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Lynch mob fever at Duke University

Carey Roberts
web posted April 23, 2007

"Outrageous" is the word that comes to mind that describes what happened to the Duke Three, accused of gang-raping Crystal Gail Mangum during the early morning hours of March 14, 2006.

Our country was founded on the principles of rule of law and the presumption of innocence. But what we witnessed in Durham, North Carolina over the last year had little to do with the even-handed pursuit of justice. Except for the absence of ropes and gasoline, it resembled a small-town lynch mob.

Shame on Michael Nifong who, lacking eyewitness accounts, forensic proof, or DNA evidence, violated a long list of due process procedures. Nifong botched the photo line-up, turned his back on a disconfirming report of the examining nurse, ignored the fact that the accuser repeatedly changed her story, downplayed Mangum's unsavory occupational activities, prejudiced the jury pool by publicly referring to the players as a "bunch of hooligans," pandered to voters to secure his November re-election, and intentionally withheld exculpatory DNA evidence from a key report – and that's only a partial listing.

When the books are closed on this case, history will recount the role played by Duke University president Richard Brodhead. It was Brodhead who incoherently remarked, "if they didn't do it, whatever they did is bad enough," and fueled the hysteria by canceling the rest of the team's season and suspending two of the players from the university.

People will long wonder why the "Group of 88" professors printed a defamatory letter on April 6 proclaiming that certain unnamed students "know themselves to be the objects of racism and sexism …regardless of the results of the police investigation."

Regrettable, too, were the actions of Duke professor Houston Baker, who openly indulged in sexism and racism, denouncing the "drunken white male privilege loosed amongst us" and calling the players "scummy white males."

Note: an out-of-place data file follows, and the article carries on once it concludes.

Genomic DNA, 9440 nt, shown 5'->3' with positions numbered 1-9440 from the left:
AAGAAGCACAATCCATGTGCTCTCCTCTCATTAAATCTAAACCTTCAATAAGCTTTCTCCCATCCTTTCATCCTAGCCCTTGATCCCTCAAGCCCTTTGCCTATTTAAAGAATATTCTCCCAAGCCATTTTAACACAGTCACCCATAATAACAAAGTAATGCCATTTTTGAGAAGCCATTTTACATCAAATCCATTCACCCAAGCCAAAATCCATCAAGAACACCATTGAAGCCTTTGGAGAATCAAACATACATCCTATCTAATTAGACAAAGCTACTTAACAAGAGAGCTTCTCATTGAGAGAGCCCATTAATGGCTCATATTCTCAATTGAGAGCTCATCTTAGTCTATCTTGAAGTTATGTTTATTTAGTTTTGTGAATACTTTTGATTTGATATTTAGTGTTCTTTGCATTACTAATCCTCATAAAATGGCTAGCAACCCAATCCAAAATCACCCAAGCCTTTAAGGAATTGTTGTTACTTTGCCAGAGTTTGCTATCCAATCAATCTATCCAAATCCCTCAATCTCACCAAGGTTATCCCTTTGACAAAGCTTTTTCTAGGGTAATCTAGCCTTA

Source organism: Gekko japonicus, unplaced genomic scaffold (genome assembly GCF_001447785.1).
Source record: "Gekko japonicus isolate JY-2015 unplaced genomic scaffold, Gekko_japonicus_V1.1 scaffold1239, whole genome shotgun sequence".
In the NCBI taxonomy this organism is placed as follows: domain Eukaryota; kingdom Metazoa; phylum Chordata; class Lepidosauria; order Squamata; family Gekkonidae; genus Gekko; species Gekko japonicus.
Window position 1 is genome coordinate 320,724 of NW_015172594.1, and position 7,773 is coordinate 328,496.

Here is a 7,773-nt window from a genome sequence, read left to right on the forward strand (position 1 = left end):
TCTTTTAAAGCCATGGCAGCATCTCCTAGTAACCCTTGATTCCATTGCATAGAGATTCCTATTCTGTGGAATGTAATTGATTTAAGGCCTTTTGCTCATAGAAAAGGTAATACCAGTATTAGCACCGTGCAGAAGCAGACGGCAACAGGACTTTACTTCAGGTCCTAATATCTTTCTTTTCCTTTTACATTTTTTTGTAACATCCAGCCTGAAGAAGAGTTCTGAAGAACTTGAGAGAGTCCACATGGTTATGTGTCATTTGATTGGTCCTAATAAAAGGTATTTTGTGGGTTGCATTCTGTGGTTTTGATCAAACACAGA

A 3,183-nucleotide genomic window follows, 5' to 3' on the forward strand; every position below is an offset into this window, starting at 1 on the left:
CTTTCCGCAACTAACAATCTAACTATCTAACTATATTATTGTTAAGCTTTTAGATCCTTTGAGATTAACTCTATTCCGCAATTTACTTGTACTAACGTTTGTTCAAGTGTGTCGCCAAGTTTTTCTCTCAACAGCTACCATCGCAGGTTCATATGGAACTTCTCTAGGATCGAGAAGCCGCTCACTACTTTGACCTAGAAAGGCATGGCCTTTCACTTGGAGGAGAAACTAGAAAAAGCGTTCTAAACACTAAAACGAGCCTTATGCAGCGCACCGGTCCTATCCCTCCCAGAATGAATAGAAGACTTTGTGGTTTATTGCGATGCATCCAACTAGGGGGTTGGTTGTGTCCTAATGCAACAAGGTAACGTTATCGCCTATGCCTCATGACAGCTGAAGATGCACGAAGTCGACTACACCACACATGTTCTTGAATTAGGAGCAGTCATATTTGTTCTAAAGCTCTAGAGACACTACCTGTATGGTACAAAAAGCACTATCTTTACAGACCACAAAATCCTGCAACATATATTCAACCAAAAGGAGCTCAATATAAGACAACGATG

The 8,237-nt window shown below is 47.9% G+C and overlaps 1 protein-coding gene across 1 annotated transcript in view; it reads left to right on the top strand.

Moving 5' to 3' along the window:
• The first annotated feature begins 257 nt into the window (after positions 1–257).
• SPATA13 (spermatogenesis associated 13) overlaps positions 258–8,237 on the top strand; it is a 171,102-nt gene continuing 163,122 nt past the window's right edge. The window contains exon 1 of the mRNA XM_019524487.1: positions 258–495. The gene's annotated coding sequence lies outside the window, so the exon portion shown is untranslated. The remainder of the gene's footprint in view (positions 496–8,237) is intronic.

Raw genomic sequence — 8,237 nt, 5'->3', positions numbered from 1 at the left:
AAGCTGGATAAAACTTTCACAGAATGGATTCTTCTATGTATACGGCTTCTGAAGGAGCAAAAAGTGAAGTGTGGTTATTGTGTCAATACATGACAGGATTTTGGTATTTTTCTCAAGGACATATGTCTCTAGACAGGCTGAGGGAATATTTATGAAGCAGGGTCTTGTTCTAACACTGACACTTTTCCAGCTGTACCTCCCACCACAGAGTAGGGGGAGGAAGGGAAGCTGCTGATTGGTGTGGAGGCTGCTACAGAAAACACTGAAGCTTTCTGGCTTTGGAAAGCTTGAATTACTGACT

And hopefully one day we can forget the specter of the Take Back the Night mobs who chanted death threats, eventually forcing one of the defendants to move out of his home.

Jesse Jackson also ended up on the wrong side of the issue. It was Jackson, of course, who shortly after DNA tests failed to match any evidence taken from the accuser, offered to pay Mangum's college tuition so she would never again "have to stoop that low to survive."

And let's not forget Al Sharpton, notorious enabler of false rape accuser Tawana Brawley, who resorted to his usual grievance-mongering.

One day, perhaps USA Today will explain why it opened its pages on March 30, 2006 to malicious rants, one writer claiming the players belong to a "culture of rape" and "exercise their privilege on the bodies and minds of those of us in their environment."

With luck we won't be hearing again from Wendy Murphy, adjunct professor at the New England School of Law, who made television appearances to comment on the Duke case, repeatedly deriding the notion of the presumption of innocence. During one discussion on MSNBC Murphy claimed, "I have never, ever met a false rape claim."

More deplorable was Wheelock College professor Gail Dines who, after the rape charges had been dropped in December, wrote an on-line article stating she was angry "at the way the media humanized these men as victims."

A pox on New York Times columnist Harvey Araton who ridiculed the members of the Duke women's lacrosse team after they wore sweatbands inscribed with the word "innocent" for a Final Four game in Boston.

Most of all, shame on serial rape accuser Crystal Gail Mangum. She filed a complaint in 1996 that she had been raped, but didn't get around to filing the police report until years later. Mangum was willing to see the lives of the three accused men destroyed, millions of dollars in legal bills expended, and the male gender vilified, in order that she could indulge in her monstrous rape fantasy.

Yes, there are heroes in this sordid tale.

The North Carolina State Bar deserves credit for filing ethics charges against Michael Nifong. Attorney general Roy Cooper was courageous in his decision to exonerate the three players and blunt in scolding Nifong for his "tragic rush to accuse."

Columnists Michael Gaynor and Wendy McElroy kept the public apprised of the unfolding scandal. Ed Bradley's 60 Minutes expose on October 15 was a turning point. And throughout, the three accused players conducted themselves with all-star dignity.

The Duke lacrosse team is back on the field and rated in the top five nationally. The azaleas and daffodils are braving a mid-April cold snap. And students stroll to class toting their backpacks and iPods.

But for three former Duke students falsely accused of rape, their lives will never be the same. ESR

Carey Roberts is a Staff Writer for The New Media Alliance. The New Media Alliance is a non-profit (501c3) national coalition of writers, journalists and grass-roots media outlets.

 

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